square, and built up like pews in a "In the year 1814, Castlebrown, the scat church, so that no boy can see another unof the late Wogan Brown, Esq. was pur- dressing ; six of the masters walk up and chased by the Jesuits for a college, at the down in turns all nigbt, that not a word may sum of 16,000l.; only four Jesuits then be spoken. The boys have a separate room came over from Palermo: they were Irish- to wash in, and another to dress in, with men educated abroad. Mr. Kenny was their boxes all round the room for, coinbs, &c. head, and each had his own department. In all the rooms where the pupils are there Mr. Kenny afterwards went to America, to are private places, where every thing.can found an establishment tbere, but has be seen and heard without the boys knowsince returned, and was succeeded by Mr. ing they are watched, They all answer to Aylmer, who is now the Principal. In their number, not their names, and the 1817 they bad only 200 pupils, but were college is increasing every day. The stubuilding additions to accommodate 500, he- dents are boarded, clothed, and taugh! sides noviciates (or pbilosophers) to increase for 501, a year, each. They know nothing the order. In the short space of time since of their own clothes, but when new ones their purchase, they had built nearly. 'a are wanted they find them laid ready, and little town at the back of the college, hav- no inquiry to be made about them. In ing their own bütchers, bakers, tailore, wet weather they walk up and down the smiths; &c. all belonging to the order as cloisters, which go round three parts of Tay brothers; and several morei! Jesuits the building. I feel persuaded the Jesuits came over from Italy and - Russia, after the shave, spies in most houses, as incidentally I Emperor Alexander had banished them from found they were aware of many family oghis dominions. The strictest silence was currences that otherwise they could not be observed by the pupils, who appeared not aegroainted with Their correspondence is to dare to speak till they got leave, which extensive, and they succeeded in having a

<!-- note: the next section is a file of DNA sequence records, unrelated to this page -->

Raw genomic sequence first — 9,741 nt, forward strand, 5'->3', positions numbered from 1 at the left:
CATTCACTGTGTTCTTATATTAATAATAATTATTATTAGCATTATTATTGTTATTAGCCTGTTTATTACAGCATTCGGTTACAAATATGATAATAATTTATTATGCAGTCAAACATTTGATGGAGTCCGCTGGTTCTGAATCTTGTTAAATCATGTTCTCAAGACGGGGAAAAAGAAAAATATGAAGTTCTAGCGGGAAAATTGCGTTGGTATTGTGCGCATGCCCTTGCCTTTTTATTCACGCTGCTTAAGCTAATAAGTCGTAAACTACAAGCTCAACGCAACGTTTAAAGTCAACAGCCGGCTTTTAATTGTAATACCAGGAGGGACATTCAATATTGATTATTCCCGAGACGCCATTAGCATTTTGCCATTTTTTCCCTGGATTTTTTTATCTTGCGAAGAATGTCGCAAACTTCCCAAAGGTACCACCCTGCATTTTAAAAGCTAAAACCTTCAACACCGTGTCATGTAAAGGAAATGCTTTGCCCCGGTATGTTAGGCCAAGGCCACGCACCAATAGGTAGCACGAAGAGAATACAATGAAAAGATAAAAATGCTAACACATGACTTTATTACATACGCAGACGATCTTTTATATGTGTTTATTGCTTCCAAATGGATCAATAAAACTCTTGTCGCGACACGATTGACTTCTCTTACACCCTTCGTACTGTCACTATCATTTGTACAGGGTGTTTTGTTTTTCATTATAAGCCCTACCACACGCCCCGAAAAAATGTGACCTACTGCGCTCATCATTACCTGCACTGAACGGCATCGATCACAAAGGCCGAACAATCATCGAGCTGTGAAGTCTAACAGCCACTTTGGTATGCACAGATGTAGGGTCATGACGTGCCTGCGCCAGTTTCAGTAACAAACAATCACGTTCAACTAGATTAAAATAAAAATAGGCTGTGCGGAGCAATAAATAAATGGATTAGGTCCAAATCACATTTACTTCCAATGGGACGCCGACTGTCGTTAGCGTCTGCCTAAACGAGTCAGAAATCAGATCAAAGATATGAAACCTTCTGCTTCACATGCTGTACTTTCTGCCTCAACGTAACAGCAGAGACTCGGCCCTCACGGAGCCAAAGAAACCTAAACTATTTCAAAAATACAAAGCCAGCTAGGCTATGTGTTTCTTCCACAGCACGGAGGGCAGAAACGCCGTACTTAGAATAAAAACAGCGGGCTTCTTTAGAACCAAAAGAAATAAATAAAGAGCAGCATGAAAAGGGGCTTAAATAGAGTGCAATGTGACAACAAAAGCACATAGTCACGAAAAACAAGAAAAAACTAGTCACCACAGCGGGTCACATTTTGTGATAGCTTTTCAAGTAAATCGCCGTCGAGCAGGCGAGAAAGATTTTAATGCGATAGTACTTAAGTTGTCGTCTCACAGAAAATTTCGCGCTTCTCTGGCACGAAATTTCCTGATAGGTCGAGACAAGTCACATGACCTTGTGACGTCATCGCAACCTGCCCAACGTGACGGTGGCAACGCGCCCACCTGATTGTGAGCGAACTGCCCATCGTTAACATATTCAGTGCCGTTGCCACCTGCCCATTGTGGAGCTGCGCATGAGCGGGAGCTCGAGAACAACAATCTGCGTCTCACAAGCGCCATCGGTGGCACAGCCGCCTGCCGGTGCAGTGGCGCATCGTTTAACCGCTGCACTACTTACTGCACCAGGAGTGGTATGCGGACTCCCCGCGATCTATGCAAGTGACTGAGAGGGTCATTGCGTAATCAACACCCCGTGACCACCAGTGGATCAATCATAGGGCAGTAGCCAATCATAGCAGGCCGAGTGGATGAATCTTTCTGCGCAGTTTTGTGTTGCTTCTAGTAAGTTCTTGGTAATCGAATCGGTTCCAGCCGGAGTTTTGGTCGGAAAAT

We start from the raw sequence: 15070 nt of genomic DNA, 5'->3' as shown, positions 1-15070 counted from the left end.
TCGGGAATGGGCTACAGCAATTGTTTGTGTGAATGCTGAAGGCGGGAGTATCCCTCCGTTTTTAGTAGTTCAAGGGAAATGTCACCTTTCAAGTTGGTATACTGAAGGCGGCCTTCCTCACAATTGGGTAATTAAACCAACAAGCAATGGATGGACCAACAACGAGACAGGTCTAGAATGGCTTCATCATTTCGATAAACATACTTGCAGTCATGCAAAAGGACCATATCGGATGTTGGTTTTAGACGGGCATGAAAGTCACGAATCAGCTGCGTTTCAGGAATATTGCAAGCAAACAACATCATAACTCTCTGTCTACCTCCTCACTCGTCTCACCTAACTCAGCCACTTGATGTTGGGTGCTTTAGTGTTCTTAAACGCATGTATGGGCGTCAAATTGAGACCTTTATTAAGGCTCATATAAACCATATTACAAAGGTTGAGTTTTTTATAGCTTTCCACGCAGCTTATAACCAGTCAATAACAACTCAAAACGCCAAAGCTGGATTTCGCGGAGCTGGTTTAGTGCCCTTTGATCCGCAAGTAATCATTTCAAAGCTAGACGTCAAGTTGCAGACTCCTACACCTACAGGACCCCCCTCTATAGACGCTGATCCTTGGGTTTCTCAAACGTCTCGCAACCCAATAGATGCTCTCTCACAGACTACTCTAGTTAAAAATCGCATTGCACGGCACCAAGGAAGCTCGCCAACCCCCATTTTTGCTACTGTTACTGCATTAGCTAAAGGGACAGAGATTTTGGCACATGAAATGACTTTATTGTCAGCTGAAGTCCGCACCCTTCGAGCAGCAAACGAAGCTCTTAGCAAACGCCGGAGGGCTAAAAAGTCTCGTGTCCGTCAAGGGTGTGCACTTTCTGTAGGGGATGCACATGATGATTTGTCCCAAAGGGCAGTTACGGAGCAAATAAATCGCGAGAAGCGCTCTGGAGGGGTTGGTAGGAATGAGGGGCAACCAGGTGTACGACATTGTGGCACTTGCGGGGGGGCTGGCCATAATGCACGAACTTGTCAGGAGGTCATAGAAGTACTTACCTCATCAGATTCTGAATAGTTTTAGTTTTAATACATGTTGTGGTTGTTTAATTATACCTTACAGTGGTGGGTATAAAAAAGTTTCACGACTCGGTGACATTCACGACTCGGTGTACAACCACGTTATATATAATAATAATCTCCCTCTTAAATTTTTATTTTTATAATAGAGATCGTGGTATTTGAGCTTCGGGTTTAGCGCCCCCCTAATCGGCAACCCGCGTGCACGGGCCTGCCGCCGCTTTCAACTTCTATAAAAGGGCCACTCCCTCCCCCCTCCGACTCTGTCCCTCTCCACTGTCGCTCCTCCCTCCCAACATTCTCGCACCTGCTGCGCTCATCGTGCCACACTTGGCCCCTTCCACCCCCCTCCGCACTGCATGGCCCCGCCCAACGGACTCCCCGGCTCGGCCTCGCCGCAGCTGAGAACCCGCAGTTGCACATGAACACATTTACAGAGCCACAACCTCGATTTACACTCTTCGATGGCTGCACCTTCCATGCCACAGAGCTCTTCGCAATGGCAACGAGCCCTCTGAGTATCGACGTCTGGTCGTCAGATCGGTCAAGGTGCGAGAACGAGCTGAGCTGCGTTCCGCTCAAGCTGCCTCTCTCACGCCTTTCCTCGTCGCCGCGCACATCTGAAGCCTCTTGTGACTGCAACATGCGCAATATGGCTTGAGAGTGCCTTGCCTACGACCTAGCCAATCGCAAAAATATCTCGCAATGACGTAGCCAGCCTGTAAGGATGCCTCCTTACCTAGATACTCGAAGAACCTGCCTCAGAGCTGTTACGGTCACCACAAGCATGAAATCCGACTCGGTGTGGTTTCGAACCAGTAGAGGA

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Post-office established at Clarė," the nearest families who used to attend formerly, and village. They do not deny being Jesuits, rery few are suffered to peruse the Holy and wear the habit of that order, which is ' Scriptures. The establishment attended peculiar. Their last general was a Pole, · with the greatest danger to the Protestant named Browniski. There was an election, interests of Ireland is Clondalkin, where for a new one about two years ago, which their itinerant emissaries are instructed. a deputation from "Castlebrown went to Dr. Bird, Principal Jesuit at Stonyhurst, Rome to attend. They have also an esta="" "knows this. The Order bas offered 13,0001. blishment at Hardwick' Place, Dublin," for Farvate, near Naas, and 90001. for anwhere Mr. Esmonde (son of Dr. Esmonde, other fine wansion near Cork. The junior who was hanged), and several other Jesuits, college at Rahan, near Tullamore, is in a reside; and they frequently preach charity prosperous state.” sermons in sereral Popish chapels of the “ If this is the state of the Jesuitical metropolis. There is a branch connected induence in Ireland, the Members of the with them in another part of the county of House of Commons have shown great ignoKildare, but that I know nothing of fur- ránce in a late debate. Protestant Engther than report. They are very cautious : land too should watch the operations of if any questions are asked respecting their Stonyhurst; the evil which could not be funds, and pretend not to hear them, tolerated in the Popish states of Europe, or evadě. On my inquiring if they were' is less fit for a Protestant soil, and it is la aided by private subscriptions or donations, mentable that the seed is sowing, and the reply was, “ That door, Sir, leads to abundant crops are growing of so rancorous such ani apartment." Their influence is a weed, when it could be so easily placked: very great. Since they settled in the coun' up by the roots by following the example try, all Roman Catholic servants are forbid of the Emperor of Russia.''. den to attend family prayers in Protestant